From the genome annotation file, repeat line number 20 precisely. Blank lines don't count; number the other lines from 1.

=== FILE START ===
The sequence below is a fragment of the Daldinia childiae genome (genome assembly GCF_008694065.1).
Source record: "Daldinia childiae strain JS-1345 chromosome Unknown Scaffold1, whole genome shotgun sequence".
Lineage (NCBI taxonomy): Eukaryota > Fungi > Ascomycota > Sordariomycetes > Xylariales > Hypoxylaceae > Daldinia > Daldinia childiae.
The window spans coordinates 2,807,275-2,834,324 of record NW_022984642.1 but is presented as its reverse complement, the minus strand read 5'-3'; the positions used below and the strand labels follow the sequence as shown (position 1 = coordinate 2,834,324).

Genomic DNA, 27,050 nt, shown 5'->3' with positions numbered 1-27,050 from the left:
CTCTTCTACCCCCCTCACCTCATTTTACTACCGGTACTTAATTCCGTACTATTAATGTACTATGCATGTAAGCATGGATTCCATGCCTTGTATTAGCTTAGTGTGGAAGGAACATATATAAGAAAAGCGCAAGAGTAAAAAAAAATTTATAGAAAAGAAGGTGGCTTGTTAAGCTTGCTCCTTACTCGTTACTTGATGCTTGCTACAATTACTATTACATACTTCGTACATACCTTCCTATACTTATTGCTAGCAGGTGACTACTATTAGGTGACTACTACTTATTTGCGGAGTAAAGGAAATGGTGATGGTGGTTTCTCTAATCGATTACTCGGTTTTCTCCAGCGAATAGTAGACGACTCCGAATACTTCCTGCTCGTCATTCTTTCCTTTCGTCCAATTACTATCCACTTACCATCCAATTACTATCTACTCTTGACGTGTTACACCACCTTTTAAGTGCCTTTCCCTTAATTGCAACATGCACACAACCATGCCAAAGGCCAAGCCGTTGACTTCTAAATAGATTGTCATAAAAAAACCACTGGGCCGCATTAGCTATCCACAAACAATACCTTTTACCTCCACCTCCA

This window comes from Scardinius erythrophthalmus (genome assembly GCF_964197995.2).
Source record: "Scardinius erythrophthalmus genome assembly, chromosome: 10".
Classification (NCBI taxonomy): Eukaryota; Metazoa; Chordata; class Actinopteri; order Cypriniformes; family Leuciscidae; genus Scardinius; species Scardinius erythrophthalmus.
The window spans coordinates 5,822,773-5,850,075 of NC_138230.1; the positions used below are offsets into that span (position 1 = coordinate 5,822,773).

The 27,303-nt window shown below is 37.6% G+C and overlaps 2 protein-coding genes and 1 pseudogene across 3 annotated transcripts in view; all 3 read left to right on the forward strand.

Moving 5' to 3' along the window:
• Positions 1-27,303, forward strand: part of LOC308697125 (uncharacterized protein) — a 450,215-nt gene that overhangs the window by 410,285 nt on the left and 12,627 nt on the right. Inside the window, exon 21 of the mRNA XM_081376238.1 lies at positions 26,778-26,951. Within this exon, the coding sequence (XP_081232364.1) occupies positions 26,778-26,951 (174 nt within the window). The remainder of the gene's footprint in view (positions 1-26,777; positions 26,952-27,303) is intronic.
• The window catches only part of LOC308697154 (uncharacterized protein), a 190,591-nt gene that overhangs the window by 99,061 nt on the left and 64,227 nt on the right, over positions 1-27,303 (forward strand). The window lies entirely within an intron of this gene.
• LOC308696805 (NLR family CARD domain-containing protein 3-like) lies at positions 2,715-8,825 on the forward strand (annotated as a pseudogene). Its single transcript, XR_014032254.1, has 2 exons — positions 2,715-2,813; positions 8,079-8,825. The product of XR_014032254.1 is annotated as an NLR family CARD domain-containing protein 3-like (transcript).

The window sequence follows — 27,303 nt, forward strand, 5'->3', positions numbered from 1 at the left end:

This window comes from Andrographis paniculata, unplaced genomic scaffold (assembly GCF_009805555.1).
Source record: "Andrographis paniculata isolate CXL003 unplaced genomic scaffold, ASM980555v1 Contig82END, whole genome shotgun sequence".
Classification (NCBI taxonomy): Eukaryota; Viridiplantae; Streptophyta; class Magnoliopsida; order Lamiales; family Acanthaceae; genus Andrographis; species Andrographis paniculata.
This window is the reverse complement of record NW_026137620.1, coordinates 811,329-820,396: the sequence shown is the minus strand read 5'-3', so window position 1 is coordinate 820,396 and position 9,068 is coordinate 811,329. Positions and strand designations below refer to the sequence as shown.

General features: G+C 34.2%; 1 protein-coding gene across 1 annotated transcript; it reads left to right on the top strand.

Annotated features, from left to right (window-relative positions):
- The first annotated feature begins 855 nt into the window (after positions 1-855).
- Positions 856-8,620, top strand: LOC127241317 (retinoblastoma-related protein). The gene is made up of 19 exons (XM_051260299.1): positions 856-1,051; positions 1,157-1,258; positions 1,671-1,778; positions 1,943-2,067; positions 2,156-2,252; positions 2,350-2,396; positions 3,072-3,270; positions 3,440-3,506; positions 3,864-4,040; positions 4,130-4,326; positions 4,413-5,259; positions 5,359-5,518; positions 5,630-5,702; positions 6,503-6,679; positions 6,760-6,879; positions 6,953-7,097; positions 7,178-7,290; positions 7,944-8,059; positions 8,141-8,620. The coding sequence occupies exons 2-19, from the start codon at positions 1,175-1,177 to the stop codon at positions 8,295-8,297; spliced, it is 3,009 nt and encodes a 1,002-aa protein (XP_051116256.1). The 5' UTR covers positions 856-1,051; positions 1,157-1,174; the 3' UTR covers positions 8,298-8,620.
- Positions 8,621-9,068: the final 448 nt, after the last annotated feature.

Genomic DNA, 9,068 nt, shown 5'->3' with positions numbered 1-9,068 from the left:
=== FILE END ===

This window is the reverse complement of record NW_026137620.1, coordinates 811,329-820,396: the sequence shown is the minus strand read 5'-3', so window position 1 is coordinate 820,396 and position 9,068 is coordinate 811,329. Positions and strand designations below refer to the sequence as shown.